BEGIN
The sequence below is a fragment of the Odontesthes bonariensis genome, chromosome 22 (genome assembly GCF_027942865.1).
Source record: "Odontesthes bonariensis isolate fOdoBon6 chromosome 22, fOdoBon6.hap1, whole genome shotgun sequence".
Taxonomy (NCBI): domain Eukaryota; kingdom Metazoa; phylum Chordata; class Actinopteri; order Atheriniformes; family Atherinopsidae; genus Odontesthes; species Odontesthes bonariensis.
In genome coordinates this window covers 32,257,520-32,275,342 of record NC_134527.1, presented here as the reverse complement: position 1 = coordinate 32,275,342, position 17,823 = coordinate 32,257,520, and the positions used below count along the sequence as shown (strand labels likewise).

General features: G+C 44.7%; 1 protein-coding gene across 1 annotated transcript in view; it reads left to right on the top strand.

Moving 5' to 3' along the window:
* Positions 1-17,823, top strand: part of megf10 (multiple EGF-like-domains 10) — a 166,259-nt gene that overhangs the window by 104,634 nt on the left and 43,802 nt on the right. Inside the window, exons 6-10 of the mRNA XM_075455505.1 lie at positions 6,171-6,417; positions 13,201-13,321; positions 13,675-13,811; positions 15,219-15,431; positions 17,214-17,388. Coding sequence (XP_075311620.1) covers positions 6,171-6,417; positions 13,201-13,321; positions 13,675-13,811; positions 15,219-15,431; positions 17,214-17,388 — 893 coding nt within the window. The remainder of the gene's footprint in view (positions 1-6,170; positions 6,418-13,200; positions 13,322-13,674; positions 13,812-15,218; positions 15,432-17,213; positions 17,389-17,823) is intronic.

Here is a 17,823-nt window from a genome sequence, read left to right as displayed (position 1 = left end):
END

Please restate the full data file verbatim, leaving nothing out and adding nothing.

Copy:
The sequence below is a fragment of the Odontesthes bonariensis genome, chromosome 22 (genome assembly GCF_027942865.1).
Source record: "Odontesthes bonariensis isolate fOdoBon6 chromosome 22, fOdoBon6.hap1, whole genome shotgun sequence".
Taxonomy (NCBI): domain Eukaryota; kingdom Metazoa; phylum Chordata; class Actinopteri; order Atheriniformes; family Atherinopsidae; genus Odontesthes; species Odontesthes bonariensis.
In genome coordinates this window covers 32,257,520-32,275,342 of record NC_134527.1, presented here as the reverse complement: position 1 = coordinate 32,275,342, position 17,823 = coordinate 32,257,520, and the positions used below count along the sequence as shown (strand labels likewise).

General features: G+C 44.7%; 1 protein-coding gene across 1 annotated transcript in view; it reads left to right on the top strand.

Moving 5' to 3' along the window:
* Positions 1-17,823, top strand: part of megf10 (multiple EGF-like-domains 10) — a 166,259-nt gene that overhangs the window by 104,634 nt on the left and 43,802 nt on the right. Inside the window, exons 6-10 of the mRNA XM_075455505.1 lie at positions 6,171-6,417; positions 13,201-13,321; positions 13,675-13,811; positions 15,219-15,431; positions 17,214-17,388. Coding sequence (XP_075311620.1) covers positions 6,171-6,417; positions 13,201-13,321; positions 13,675-13,811; positions 15,219-15,431; positions 17,214-17,388 — 893 coding nt within the window. The remainder of the gene's footprint in view (positions 1-6,170; positions 6,418-13,200; positions 13,322-13,674; positions 13,812-15,218; positions 15,432-17,213; positions 17,389-17,823) is intronic.

Here is a 17,823-nt window from a genome sequence, read left to right as displayed (position 1 = left end):